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Reviews Database > BLU RAY REVIEWS > DOLEMITE (BLU RAY) (1975)
DOLEMITE (BLU RAY) (1975)
Published by David Carter on 2016/5/8 (333 reads)
DOLEMITE (BLU RAY) (1975)
Directed by D’Urville Martin
Review by David Carter

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Released by Vinegar Syndrome
Running Time: 90 minutes
Rating: Not Rated
Color format: Color
Audio/Subtitles: 2.0 Mono DTS-HS SDH English
Region Code: 1, NTSC
Aspect Ratio: 1.85:1
16:9 Enhanced: Yes
Special Features: Two framing options, Making of Documentary, Lady Reed featurette, Locations, then & now featurette, commentary track by Mark Jason Murray
Trailer Online: Yes




The Blu Ray format has seen more re-releases of classic films that its predecessors VHS and DVD. Each release is accompanied by much fanfare, and phrases like “classic” and “important film” are thrown around quite liberally. Vinegar Syndrome has made a name for themselves by resurrecting forgotten and underappreciated films from the past, and their latest release is a film which truly deserves the titles of classic and important: Rudy Ray Moore’s DOLEMITE.

Made for a fraction of the already-limited budgets of blaxploitation films like SHAFT and SUPERFLY, DOLEMITE nevertheless became equally and arguably more cultural important than either film. Independently financed and produced by Moore, DOLEMITE was an expansion of the Dolemite character from his raunchy comedy act. DOLEMITE takes the tough-talking, hard-hitting, ladies’ man archetype of blaxploitation to the extreme, with Moore portraying a character that is both a pinnacle and parody of the genre. It would be this version of the blaxploitation male lead that becomes the most resonant with audiences, turning the Dolemite character into the modern equivalent of a folk hero. Almost 20 years after its release, DOLEMITE was name-dropped in the seminal “Nuthin but a ‘G’ Thang,” reviving interest in a character that had truly never left the culture, as DOLEMITE had become one of the most successful and influential independent films of all time.

DOLEMITE sees the titular character released from prison after having been set up by rival Willie Green (director Martin). Green managed to take Dolemite’s freedom and his nightclub, but he was unable to take the loyalty of the community from him, and once back in town, Dolemite’s friends begin helping him reclaim what is rightfully his. Queen Bee has helped keep Dolemite’s stable of women working the streets while he was away, and fortuitously has also taught them the deadly art of kung fu.

Dolemite will need all the help he can get, because the conspiracy that put him behind bars goes all the way up to the mayor’s office. Crooked cops Mitchell and White are in cahoots with Willie Green, and they will stop at nothing to prevent Dolemite from returning to prominence in the community. They would be wise not to underestimate Dolemite, however, who proves to be more than up to the task of taking on corruption in South Central LA.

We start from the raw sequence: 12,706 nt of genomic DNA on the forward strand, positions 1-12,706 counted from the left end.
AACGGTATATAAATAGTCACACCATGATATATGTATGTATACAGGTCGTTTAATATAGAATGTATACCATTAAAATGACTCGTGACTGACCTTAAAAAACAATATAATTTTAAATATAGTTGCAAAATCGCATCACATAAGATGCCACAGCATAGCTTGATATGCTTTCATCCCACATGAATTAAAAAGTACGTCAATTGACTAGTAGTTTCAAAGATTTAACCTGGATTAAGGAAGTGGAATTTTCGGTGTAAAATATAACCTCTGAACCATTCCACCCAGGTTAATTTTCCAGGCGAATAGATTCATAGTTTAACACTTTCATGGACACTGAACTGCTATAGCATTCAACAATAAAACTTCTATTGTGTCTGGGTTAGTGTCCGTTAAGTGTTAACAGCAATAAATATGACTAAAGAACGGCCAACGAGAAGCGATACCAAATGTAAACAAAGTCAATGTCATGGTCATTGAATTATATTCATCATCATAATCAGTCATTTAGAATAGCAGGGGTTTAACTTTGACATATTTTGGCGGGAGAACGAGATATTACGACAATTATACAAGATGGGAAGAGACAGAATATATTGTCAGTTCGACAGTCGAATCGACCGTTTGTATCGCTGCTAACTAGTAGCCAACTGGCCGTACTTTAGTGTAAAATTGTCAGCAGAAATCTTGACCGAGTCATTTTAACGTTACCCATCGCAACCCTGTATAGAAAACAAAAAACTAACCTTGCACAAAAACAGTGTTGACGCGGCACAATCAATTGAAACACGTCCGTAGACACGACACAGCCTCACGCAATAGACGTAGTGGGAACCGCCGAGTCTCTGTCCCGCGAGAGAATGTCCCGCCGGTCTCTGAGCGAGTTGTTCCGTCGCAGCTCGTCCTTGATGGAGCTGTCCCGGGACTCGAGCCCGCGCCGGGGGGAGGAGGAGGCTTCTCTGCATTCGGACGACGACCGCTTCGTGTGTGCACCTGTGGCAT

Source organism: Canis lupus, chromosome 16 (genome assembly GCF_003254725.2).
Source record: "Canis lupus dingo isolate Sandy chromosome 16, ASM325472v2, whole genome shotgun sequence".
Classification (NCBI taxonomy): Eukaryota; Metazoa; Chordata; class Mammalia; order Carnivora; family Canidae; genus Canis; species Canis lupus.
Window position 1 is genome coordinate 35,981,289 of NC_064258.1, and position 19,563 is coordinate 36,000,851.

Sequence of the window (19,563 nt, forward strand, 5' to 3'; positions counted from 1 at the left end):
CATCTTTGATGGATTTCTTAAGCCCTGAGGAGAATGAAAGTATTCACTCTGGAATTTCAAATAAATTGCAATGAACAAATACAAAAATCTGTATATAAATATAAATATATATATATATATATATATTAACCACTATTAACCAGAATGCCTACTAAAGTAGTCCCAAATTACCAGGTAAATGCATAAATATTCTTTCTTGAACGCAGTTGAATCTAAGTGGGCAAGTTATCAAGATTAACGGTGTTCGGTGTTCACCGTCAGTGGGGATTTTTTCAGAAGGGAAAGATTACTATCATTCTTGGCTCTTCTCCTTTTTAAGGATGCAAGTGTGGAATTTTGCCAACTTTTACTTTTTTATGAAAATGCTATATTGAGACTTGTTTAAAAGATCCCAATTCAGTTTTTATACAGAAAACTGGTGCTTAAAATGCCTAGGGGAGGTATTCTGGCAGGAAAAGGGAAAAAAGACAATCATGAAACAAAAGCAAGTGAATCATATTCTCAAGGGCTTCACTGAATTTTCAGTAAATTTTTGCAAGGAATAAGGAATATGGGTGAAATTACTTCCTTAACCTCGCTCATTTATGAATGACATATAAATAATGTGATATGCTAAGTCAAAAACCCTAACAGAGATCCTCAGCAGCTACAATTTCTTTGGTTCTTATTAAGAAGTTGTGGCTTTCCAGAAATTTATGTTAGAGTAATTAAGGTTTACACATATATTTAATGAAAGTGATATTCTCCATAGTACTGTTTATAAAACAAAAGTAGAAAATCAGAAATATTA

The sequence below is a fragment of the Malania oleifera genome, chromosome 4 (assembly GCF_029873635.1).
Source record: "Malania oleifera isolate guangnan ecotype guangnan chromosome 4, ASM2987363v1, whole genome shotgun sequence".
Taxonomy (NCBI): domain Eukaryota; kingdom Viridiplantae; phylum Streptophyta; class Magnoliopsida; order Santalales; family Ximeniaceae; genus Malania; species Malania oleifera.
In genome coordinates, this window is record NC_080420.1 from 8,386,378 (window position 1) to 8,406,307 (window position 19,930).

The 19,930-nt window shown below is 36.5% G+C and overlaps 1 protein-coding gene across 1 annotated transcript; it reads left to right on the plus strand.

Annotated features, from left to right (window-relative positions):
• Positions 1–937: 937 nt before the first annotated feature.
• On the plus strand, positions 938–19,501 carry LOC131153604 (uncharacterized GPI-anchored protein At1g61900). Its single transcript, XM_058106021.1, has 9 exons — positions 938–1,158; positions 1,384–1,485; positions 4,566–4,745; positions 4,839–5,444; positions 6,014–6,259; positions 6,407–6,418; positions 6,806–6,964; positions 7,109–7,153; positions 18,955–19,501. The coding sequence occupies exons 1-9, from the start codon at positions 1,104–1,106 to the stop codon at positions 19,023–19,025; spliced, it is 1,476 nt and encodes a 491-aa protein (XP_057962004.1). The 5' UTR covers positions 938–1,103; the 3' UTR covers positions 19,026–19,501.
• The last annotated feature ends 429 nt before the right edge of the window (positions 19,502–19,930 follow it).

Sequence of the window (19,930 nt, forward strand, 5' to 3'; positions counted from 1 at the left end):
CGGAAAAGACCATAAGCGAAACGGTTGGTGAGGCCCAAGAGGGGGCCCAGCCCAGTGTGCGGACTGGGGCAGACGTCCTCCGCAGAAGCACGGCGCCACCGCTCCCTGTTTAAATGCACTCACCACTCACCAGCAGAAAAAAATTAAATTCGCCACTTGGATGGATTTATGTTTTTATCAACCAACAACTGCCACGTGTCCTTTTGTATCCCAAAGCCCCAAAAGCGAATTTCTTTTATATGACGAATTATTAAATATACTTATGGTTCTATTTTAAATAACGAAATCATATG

DOLEMITE’s strength as a film lies in its likeability and authenticity, something true about Moore himself. The line between Dolemite and Moore is paper-thin (if it exists at all) and DOLEMITE is a showcase of the comedian at his best. Rare is it that films are made with such freedom and abandon as DOLEMITE. It hops genres liberally, ranging from comedy to kung fu and back, with Moore taking pieces from every film genre to create a wholly unique work. The fact that the film is lumped in with blaxploitation is somewhat misleading, as Moore was simply making a film about the Dolemite persona rather than consciously attempting to conform to a genre standard.

Moore and Martin’s refusal to conform to standards have led the film to be somewhat notorious for its production quality. Vinegar Syndrome acknowledges and embraces this by including a full frame “boom mic” version of the film, referencing the infamous boom mic visible in many shots. One must remember that independent cinema wasn’t at the same level in 1975 as it is today. DOLEMITE was both a labor of love and quite groundbreaking for the time.

Vinegar Syndrome has amassed an impressive catalog of films but the Blu Ray of DOLEMITE is likely the jewel in their crown. The print of the film is nothing short of amazing. Having seen the film in both its VHS and standard DVD releases before, it was almost like watching the film for the first time. A wealth of extras are present as well. Of note is the historical commentary track by FilmFanaddict head honcho and Rudy Ray Moore friend and biographer Mark Jason Murray; a must for fans of Moore and blaxploitation. Three featurettes help put the film in context as both artwork and historical document of a wild time in LA’s history.

DOLEMITE is already near the top of the list for best releases of 2016. It’s an essential experience for fans of the more exotic side of cinema.
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